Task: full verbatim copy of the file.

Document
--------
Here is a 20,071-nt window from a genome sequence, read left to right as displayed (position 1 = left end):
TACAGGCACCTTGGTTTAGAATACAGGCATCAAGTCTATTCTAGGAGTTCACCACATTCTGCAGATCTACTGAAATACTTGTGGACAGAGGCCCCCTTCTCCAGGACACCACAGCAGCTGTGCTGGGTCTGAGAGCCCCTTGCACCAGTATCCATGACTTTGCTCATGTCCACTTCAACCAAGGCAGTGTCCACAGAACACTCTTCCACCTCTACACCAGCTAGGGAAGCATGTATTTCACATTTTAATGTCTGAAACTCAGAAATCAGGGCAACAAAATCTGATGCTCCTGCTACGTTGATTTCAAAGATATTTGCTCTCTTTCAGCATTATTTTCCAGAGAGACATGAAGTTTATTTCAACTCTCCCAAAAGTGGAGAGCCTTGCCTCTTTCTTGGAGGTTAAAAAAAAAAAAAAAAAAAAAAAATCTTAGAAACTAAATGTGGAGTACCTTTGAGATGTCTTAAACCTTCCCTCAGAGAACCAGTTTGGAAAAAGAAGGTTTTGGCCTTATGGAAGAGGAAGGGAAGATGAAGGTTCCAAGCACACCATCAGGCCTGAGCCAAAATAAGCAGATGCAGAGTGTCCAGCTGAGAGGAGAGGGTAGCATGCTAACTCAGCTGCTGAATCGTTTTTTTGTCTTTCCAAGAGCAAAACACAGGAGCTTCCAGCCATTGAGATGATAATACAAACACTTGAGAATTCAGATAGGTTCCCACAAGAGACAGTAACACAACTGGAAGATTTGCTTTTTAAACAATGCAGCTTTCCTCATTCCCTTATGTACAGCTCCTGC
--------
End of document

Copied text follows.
Here is a 20,071-nt window from a genome sequence, read left to right as displayed (position 1 = left end):
TACAGGCACCTTGGTTTAGAATACAGGCATCAAGTCTATTCTAGGAGTTCACCACATTCTGCAGATCTACTGAAATACTTGTGGACAGAGGCCCCCTTCTCCAGGACACCACAGCAGCTGTGCTGGGTCTGAGAGCCCCTTGCACCAGTATCCATGACTTTGCTCATGTCCACTTCAACCAAGGCAGTGTCCACAGAACACTCTTCCACCTCTACACCAGCTAGGGAAGCATGTATTTCACATTTTAATGTCTGAAACTCAGAAATCAGGGCAACAAAATCTGATGCTCCTGCTACGTTGATTTCAAAGATATTTGCTCTCTTTCAGCATTATTTTCCAGAGAGACATGAAGTTTATTTCAACTCTCCCAAAAGTGGAGAGCCTTGCCTCTTTCTTGGAGGTTAAAAAAAAAAAAAAAAAAAAAAAATCTTAGAAACTAAATGTGGAGTACCTTTGAGATGTCTTAAACCTTCCCTCAGAGAACCAGTTTGGAAAAAGAAGGTTTTGGCCTTATGGAAGAGGAAGGGAAGATGAAGGTTCCAAGCACACCATCAGGCCTGAGCCAAAATAAGCAGATGCAGAGTGTCCAGCTGAGAGGAGAGGGTAGCATGCTAACTCAGCTGCTGAATCGTTTTTTTGTCTTTCCAAGAGCAAAACACAGGAGCTTCCAGCCATTGAGATGATAATACAAACACTTGAGAATTCAGATAGGTTCCCACAAGAGACAGTAACACAACTGGAAGATTTGCTTTTTAAACAATGCAGCTTTCCTCATTCCCTTATGTACAGCTCCTGC